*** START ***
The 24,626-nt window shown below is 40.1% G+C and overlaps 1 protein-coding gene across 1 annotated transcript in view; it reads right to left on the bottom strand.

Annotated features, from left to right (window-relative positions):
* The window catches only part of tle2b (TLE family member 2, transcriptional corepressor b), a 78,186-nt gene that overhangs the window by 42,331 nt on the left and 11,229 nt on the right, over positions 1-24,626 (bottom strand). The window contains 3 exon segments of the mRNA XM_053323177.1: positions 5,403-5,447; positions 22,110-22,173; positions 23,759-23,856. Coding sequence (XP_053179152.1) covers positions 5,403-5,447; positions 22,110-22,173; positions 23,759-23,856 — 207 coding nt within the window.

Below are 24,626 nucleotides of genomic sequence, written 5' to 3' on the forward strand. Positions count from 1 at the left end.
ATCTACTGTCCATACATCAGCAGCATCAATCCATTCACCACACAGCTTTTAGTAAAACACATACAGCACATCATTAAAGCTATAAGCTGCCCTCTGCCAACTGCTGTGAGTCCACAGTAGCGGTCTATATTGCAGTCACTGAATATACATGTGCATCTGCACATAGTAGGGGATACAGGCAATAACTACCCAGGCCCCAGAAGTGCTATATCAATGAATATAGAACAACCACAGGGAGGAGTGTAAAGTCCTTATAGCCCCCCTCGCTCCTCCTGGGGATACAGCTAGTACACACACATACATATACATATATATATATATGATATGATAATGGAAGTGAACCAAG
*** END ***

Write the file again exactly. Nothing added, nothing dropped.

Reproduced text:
The 24,626-nt window shown below is 40.1% G+C and overlaps 1 protein-coding gene across 1 annotated transcript in view; it reads right to left on the bottom strand.

Annotated features, from left to right (window-relative positions):
* The window catches only part of tle2b (TLE family member 2, transcriptional corepressor b), a 78,186-nt gene that overhangs the window by 42,331 nt on the left and 11,229 nt on the right, over positions 1-24,626 (bottom strand). The window contains 3 exon segments of the mRNA XM_053323177.1: positions 5,403-5,447; positions 22,110-22,173; positions 23,759-23,856. Coding sequence (XP_053179152.1) covers positions 5,403-5,447; positions 22,110-22,173; positions 23,759-23,856 — 207 coding nt within the window.

Below are 24,626 nucleotides of genomic sequence, written 5' to 3' on the forward strand. Positions count from 1 at the left end.
ATCTACTGTCCATACATCAGCAGCATCAATCCATTCACCACACAGCTTTTAGTAAAACACATACAGCACATCATTAAAGCTATAAGCTGCCCTCTGCCAACTGCTGTGAGTCCACAGTAGCGGTCTATATTGCAGTCACTGAATATACATGTGCATCTGCACATAGTAGGGGATACAGGCAATAACTACCCAGGCCCCAGAAGTGCTATATCAATGAATATAGAACAACCACAGGGAGGAGTGTAAAGTCCTTATAGCCCCCCTCGCTCCTCCTGGGGATACAGCTAGTACACACACATACATATACATATATATATATATGATATGATAATGGAAGTGAACCAAG